The Jonathan Watson house.
HILE the present issue of the Register has been in preparation one of Medford
's old houses has been demolished, preparatory to extensive improvements in the immediate vicinity.
Built by Jonathan Watson
in 1738, it has, till within the past eleven years, been constantly occupied, and is worthy of more than a cursory notice.
When first erected, the Watson house
had but four finished rooms, two on each floor, and two unfinished attics, the latter lighted by one window in each gable, and was of the gambrel roof type, then so much in favor.
Its front door opened between the rooms into an entry, which, with the winding staircase, only occupied about a third the width of the house, the rest being filled by the massive chimney and fireplaces.
The latter were at last small, having been bricked in on all sides, and underneath the massive wooden beam extending across the top and built into the masonry.
According to the ancient custom of joinery, the entire end of each room next the chimney was of panelled wood-work, and the staircases mortised and tenoned so as to be self-supporting, though the lower flight had later a closet built under.
The panel work was carefully removed, to be used in the renovation of the slave quarters at the Royall House
The exterior of the house presented a quaint appearance, with its long and narrow, small-paned windows, the colonial doorway, and the weather boarding extending to the corner angles without the usual and more modern corner board.
gave the west half of the house to his daughter, Abigail, the widow of Samuel Angier
, probably [p. 60]
by will, though we have not ascertained the date of his demise.
kept a ‘dame's school’ in her only first-floor room at some time after her husband's death.
The eastern portion went to Mr. Watson
's son Jonathan, who, with his sister, sold the property and moved to Upper Medford
, now known as Symmes
' Corner in Winchester
was the purchaser, and was then a resident of Boston
He never lived in this house, and it would seem that he purchased for investment.
Later he became a resident of Medford
, buying the home of Parson Turell
not long after the latter's death, which occured in 1778.
enlarged the house by building at its rear, extending the new portion by the ends of the original house, and building a large chimney therein.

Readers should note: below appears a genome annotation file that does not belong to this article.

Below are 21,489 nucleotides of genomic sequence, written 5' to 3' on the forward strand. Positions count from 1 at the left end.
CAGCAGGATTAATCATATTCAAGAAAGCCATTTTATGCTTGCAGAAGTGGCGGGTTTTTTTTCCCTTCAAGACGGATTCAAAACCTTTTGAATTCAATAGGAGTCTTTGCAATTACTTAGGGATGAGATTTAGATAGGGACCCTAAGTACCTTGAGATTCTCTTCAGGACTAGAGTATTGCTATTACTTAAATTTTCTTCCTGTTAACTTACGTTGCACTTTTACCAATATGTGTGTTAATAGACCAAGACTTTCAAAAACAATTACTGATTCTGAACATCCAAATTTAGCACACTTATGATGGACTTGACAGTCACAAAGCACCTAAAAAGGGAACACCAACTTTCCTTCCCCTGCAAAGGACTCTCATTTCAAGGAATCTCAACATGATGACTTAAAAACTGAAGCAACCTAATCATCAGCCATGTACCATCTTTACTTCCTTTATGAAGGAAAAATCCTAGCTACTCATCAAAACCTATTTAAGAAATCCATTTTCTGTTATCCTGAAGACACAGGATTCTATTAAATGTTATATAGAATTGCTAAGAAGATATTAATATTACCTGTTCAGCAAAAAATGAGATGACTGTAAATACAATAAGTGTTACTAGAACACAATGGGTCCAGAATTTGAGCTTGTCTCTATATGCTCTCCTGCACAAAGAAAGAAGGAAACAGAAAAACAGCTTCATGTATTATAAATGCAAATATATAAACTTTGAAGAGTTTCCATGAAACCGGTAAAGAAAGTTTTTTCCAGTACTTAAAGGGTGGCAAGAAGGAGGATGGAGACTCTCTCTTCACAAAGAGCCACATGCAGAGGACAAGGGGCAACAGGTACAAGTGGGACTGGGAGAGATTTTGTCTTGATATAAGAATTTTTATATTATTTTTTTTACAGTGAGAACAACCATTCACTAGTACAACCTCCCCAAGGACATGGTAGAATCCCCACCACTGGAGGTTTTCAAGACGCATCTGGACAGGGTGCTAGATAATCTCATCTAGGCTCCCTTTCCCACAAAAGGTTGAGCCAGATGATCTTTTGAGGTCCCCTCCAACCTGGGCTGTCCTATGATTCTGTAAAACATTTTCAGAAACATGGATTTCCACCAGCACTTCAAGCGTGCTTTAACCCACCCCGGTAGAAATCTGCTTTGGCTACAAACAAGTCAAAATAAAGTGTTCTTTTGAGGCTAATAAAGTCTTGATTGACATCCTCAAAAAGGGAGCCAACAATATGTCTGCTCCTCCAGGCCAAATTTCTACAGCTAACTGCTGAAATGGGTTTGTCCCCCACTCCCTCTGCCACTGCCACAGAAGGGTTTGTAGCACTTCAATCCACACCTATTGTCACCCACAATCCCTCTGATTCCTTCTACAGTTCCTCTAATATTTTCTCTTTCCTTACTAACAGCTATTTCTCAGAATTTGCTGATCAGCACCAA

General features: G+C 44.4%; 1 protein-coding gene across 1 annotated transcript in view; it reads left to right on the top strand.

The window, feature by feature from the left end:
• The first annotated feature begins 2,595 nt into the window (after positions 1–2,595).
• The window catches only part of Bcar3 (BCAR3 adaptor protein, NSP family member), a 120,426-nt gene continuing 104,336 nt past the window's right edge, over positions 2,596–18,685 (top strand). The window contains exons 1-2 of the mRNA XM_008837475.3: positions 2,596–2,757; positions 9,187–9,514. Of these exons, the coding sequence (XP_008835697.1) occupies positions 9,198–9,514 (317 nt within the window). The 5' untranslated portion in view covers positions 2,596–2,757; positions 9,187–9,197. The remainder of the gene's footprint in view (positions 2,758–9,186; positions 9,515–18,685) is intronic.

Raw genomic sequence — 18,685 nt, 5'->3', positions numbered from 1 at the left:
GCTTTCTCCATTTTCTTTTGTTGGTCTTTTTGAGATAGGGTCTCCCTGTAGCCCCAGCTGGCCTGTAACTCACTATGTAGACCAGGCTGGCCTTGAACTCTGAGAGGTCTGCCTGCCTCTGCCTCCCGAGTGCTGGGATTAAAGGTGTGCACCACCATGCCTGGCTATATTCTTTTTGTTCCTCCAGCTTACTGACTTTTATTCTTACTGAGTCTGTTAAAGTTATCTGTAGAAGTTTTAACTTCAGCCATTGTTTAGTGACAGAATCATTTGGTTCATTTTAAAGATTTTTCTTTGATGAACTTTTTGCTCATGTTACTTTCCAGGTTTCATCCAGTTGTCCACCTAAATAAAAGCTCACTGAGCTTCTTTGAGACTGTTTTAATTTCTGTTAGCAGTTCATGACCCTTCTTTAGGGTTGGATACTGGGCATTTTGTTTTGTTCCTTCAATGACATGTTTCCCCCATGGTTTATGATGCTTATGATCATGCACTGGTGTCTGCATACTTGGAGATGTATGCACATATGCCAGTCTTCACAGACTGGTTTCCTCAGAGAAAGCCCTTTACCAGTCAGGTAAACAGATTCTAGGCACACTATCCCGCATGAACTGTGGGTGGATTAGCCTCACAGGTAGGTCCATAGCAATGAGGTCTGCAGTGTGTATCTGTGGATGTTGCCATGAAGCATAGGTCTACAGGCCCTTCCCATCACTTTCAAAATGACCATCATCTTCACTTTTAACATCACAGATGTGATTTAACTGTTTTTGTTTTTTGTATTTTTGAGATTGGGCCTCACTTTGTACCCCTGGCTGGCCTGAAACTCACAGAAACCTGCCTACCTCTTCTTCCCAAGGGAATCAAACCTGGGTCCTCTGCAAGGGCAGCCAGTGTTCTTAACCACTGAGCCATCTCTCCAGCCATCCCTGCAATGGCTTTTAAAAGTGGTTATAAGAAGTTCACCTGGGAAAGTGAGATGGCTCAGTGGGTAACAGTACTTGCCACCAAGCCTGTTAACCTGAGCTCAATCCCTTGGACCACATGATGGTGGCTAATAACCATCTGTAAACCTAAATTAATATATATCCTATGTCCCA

This part was divided into numerous rooms, and sheds extended backward.
He did not remove the old gambrel roof, but covered the new portion with a roof of one continuous slope backward, the rafters being fitted against the older ones.
The attics of the older part were roughly plastered between the joists and the mode of construction easily seen.
In his turn he gave the eastern half next the meetinghouse to his son Charles, then a bachelor, and the west-tern to his daughter, also an Abigail.
She is said to have lived and died a ‘quasi
’ widow, for her Scotch husband, Hugh Tarbett
, was a Loyalist, and decamped with the Tories in 1776.
rented his half to General John Brooks
(afterwards and for seven years governor), who had taken up the practice of medicine in Medford
after the Revolution.
It was here that he was living when President Washington
visited him while on his New England
tour, in October, 1789, coming from Boston
early in the morning, and going from Medford
The Medford schoolhouse
was then close by and the school kept by Mr. Prentiss
He ranged his young charges before the house, each holding a quill that the [p. 61]
illustrious visitor might know that they were school children.
Seventy years afterward the testimony of aged residents—these former school children—was gathered up by one interested, and incidents carefully noted.
Of these written, but unpublished, notes we mention a few. One who was then a young miss tells how gaily she was attired, and speaks of the polite bow the President
accorded her as he passed her home.
Another, a boy, and of course interested in horses, tells of the cavalcade of gentlemen that escorted Washington